What is frontotemporal dementia?
Frontotemporal dementia or FTD is a progressive disorder of the brain. It can can affect behaviour, language skills and movement.
The brain is made up of four lobes – the frontal lobe, parietal lobe, temporal lobe and occipital lobe. In FTD, there is progressive loss of cells in the frontal and temporal lobes of the brain.
The main subtypes of FTD are called:
- Behavioural variant FTD or bvFTD
- Primary progressive aphasia or PPA
PPA can be further split into three main subtypes known as:
- semantic variant, also known as semantic dementia or SD
- nonfluent variant, also known as progressive nonfluent aphasia or PNFA
- logopenic variant, also known as logopenic aphasia or LPA
What causes FTD?
For most people, the cause of FTD is not known.
FTD can affect both men and women. It usually affects people in their 50s or 60s, although it can affect people both younger and older than this.
In around a third of people however it can be triggered by a genetic problem – we call this *familial FTD*. The main genes involved are called:
- Tau or MAPT
- Progranulin or GRN
See FACTSHEET 2 for more details on familial FTD.
What are the symptoms of FTD?
Damage to the frontal and temporal lobes causes problems with behaviour and language skills.
In bvFTD the initial symptoms are usually a change in personality or behaviour. These may include:
- Behaving inappropriately
- Becoming less interested in things or in people
- Becoming more obsessive or repetitive
- Changes in the types of food eaten
- Problems with planning or problem solving
- Difficulty concentrating
For more details about bvFTD see FACTSHEET 3.
In PPA the initial symptoms are problems with language skills. For more details about PPA see FACTSHEET 4.
In the early stages there may be subtle changes in the ability to find or understand words. For more details see FACTSHEET 5.
The main problem is usually producing speech. Speech may become slow and hesitant, and words may be missed out or pronounced incorrectly. For more details see FACTSHEET 6.
People may pause in the middle of sentences and have difficulties finding words.
Do people with FTD have physical problems?
It is uncommon to have physical problems in the early stages but some people may also develop problems with movement:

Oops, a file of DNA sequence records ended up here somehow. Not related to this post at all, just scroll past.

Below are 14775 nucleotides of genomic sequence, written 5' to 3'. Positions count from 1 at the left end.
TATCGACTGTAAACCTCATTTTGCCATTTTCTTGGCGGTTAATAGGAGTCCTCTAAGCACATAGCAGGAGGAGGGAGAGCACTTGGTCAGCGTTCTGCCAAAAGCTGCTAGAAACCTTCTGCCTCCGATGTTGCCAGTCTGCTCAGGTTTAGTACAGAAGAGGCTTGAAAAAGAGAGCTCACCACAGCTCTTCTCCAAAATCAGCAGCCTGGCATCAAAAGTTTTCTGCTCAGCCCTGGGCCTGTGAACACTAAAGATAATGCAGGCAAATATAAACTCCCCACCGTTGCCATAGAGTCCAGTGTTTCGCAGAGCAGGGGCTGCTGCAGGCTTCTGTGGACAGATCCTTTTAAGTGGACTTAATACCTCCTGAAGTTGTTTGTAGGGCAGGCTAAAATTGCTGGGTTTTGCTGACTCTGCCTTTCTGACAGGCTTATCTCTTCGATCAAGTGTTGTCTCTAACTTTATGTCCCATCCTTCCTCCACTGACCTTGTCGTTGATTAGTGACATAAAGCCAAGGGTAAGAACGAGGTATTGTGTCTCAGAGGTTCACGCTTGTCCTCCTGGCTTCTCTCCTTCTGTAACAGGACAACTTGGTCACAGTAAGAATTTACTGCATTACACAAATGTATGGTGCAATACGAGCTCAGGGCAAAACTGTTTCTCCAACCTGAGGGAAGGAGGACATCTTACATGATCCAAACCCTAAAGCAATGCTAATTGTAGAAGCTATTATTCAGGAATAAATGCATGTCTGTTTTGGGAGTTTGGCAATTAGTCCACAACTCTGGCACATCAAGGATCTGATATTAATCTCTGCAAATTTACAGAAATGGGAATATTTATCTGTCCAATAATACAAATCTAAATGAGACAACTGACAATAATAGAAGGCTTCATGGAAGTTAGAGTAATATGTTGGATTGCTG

- Motor neurone disease – see FACTSHEET 7
- Parkinsonism where there are symptoms similar to Parkinson’s disease – see FACTSHEET 8. The two main types of parkinsonism seen are called corticobasal syndrome or CBS, and progressive supranuclear palsy or PSP. See FACTSHEETS 9 and 10 for more details.
How is FTD diagnosed?
Usually a diagnosis is made by a specialist rather than a GP. There is no single test that will make a diagnosis except in people who have a genetic cause. A series of tests are usually performed including a scan of the brain. Diagnosis is discussed in more details in FACTSHEET 11.
Is there a treatment for FTD?
There is currently no cure for FTD but there are some important things which can help when caring for someone. These include:
- Strategies for dealing with behavioural symptoms
- Speech and language therapy for people with PPA
- Genetic advice and counselling for people with familial FTD
These are discussed in more detail in FACTSHEET 12.
What is the prognosis of FTD?
The rate of progression is very variable and can range from two to twenty years. As the disease progresses, people will need help with most aspects of daily life. People may need nursing care.
What support is available?
Useful organizations that can provide information include:
- Rare Dementia Support (UK) – www.raredementiasupport.org
- Alzheimer’s Society (UK) – www.alzheimers.org.uk
- Association for Frontotemporal Degeneration (US) – www.theaftd.org
- The Australian FTD Association (Australia) www.theaftd.org.au
- For links to other support groups around the world – www.worldftdunited.net